Who can we see as the main influences of GLASS WOLFE, and maybe you can also tell us a bit more about the influences of each band members individually? Maria: “I have various vocal influences. I like a lot of the females of classic rock (obviously) such as HEART, PAT BENATAR and JEFFERSON AIRPLANE. I’m also a big fan of SARAYA, LACUNA COIL and have recently discovered NIGHTWISH. However, I am also heavily influenced by many of the male rock singers - Geoff Tate of QUEENSRYCHE is a personal favorite - as well as Rob Halford, Bruce Dickinson, Joe Lynn Turner, Ronnie James Dio and Steve Walsh. Somehow, I ended up with a vocal style that is different from other singers. It’s interesting to me, when people try to compare me to others and I’ve heard so many comparisons - everything from Ann Wilson to Pat Benatar to Lana Lane to Grace Slick and even a female Geoff Tate (I liked that one!!).” Philip: “My influences are mainly progessive rock - including ELP, ASIA, GENESIS, KANSAS, STYX, JOURNEY, BOSTON, as well as the melodic metal influences of RAINBOW, DOKKEN, and 80’s Metal. I also love classical music - Bach, Beethoven and Chopin are among my favorites. I also have a little Eastern influence via THE BEATLES and RAVI SHANKAR. As far as the guitar players we’ve had on the CD, most had either a Ritchie Blackmore or Yngwie Malmsteen influence. The bassplayers influences ran from IRON MAIDEN to YES and the drummers from Cozy Powell to Neil Peart.”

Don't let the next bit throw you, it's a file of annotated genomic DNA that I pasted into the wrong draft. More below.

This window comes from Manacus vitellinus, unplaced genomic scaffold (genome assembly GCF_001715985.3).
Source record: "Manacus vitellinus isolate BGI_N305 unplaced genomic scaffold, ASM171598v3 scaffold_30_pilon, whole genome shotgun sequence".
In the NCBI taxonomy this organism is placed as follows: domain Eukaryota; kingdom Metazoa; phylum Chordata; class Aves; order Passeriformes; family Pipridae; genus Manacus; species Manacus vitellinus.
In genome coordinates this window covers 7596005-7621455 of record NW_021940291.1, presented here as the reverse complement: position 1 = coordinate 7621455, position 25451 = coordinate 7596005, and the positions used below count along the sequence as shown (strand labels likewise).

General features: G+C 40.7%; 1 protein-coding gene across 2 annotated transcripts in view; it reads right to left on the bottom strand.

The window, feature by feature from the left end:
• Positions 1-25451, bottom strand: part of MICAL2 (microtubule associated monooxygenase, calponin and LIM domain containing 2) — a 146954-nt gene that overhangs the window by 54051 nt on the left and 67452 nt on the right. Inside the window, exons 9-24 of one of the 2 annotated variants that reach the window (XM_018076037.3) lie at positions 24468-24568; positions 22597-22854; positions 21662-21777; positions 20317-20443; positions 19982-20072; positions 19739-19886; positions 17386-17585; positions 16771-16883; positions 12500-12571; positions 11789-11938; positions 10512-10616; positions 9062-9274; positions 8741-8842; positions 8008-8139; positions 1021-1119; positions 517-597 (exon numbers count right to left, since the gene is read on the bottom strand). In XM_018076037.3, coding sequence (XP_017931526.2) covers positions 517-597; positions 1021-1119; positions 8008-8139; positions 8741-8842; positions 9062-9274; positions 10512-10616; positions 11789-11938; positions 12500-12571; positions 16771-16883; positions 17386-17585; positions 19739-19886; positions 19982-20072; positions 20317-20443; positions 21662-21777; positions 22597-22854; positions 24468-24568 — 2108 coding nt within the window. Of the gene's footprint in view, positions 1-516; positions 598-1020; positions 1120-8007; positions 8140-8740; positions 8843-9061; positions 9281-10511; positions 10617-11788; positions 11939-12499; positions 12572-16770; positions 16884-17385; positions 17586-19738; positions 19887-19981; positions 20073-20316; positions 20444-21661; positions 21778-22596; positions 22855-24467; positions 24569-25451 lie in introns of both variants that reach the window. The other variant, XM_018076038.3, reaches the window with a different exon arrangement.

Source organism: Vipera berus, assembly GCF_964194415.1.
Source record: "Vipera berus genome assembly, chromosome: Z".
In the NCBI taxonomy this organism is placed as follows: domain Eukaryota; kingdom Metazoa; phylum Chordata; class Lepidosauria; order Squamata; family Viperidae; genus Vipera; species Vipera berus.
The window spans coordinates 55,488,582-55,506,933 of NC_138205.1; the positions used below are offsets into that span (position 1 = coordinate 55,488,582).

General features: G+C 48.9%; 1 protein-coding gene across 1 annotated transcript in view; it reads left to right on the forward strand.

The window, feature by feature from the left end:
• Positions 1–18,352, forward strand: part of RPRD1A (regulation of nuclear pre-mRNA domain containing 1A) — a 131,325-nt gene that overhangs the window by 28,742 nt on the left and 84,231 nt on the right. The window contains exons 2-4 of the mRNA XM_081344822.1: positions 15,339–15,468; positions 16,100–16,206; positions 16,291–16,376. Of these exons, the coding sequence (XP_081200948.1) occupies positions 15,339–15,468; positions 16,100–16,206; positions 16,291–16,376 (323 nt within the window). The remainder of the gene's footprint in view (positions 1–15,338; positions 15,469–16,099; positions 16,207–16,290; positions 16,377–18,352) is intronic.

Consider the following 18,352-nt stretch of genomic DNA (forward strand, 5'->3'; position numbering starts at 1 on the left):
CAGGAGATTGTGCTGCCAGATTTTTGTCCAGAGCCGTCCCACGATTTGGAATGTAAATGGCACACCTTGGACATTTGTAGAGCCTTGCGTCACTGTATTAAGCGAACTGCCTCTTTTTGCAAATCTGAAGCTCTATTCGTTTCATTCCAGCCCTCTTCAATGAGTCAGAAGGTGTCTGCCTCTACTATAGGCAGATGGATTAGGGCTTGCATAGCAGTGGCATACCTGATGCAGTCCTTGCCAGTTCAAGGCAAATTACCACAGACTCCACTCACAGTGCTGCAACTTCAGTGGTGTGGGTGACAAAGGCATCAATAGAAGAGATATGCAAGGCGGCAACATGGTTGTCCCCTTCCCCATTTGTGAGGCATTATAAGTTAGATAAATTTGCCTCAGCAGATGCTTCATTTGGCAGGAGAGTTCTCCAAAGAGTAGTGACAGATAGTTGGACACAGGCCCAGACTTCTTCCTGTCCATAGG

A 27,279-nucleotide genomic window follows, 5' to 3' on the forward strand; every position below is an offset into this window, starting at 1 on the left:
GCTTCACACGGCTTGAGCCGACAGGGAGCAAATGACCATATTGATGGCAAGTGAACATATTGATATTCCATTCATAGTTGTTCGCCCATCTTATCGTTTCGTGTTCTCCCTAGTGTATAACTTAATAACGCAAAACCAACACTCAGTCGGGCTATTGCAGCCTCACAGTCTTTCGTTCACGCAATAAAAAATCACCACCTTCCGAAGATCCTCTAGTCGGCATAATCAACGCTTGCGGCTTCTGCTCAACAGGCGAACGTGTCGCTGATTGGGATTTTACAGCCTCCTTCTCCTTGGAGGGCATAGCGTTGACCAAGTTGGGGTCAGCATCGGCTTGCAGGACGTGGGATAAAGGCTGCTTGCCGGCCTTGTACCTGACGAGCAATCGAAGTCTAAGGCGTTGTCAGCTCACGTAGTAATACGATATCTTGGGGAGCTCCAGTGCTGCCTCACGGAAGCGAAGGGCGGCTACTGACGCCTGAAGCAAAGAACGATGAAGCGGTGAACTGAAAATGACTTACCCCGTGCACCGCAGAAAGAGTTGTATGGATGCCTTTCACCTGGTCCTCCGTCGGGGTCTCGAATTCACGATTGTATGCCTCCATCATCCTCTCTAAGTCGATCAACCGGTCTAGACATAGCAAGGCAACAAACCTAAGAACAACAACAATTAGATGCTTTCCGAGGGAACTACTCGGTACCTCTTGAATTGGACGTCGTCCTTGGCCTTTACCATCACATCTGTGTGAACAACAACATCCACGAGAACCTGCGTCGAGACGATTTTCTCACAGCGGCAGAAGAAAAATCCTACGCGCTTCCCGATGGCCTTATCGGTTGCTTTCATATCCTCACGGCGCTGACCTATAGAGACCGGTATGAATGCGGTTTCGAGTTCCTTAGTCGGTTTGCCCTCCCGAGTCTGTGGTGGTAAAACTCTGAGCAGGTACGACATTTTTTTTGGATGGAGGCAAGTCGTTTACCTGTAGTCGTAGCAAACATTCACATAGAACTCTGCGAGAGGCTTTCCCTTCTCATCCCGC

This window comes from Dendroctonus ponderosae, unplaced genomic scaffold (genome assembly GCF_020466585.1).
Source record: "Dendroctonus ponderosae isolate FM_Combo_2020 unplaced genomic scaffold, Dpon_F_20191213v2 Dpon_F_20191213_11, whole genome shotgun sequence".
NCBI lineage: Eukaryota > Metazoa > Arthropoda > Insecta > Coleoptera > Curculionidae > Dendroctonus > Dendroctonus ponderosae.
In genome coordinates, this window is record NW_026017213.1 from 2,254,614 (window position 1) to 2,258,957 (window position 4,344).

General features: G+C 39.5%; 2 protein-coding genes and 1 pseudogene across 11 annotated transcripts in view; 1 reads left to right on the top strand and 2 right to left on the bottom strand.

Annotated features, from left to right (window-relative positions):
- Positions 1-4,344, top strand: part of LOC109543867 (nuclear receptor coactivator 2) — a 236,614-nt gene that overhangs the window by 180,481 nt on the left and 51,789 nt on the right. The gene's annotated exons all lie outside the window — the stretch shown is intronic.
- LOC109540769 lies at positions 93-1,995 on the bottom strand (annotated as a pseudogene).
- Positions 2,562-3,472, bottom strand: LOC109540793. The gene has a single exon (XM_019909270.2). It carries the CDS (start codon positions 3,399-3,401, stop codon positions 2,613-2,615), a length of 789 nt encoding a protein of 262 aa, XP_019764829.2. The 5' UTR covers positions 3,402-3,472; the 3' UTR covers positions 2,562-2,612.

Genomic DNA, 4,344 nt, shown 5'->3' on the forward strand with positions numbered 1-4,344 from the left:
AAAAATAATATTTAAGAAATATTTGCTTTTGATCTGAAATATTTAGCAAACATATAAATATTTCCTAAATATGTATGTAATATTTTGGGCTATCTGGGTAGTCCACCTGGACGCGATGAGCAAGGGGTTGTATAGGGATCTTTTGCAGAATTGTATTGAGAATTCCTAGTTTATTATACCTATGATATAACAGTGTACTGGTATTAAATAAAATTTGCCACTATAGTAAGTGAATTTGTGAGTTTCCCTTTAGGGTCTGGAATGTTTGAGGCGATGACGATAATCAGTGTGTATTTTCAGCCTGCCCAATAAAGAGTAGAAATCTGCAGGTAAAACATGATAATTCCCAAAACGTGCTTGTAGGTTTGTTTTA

How do you deal with negative critics in general? Do you try to learn something out of it, or do you try to forget about them as fast as you can? Maria: “I think it’s very unrealistic to expect that you are never going to get a negative review. It’s par for the course. Not everyone is going to like what you do. And that’s okay. Everyone is entitled to their opinion and there are a lot of bands out there that are very successful that I really don’t care for. I look at every review I get - good and bad - and keep them in a notebook, even one I found accidentally on the internet as the reviewer neglected to send it to us ahead of time. I periodically read all of my reviews but try to keep an open mind about their comments as I am always striving to improve my craft. But I don’t dwell on any of them. I certainly will not let the bad ones get me down. That won’t be productive or do me any good in the long run.” Philip: “I try to think and ponder their words, but I will also look at other reviews of similar artists to see a comparison.”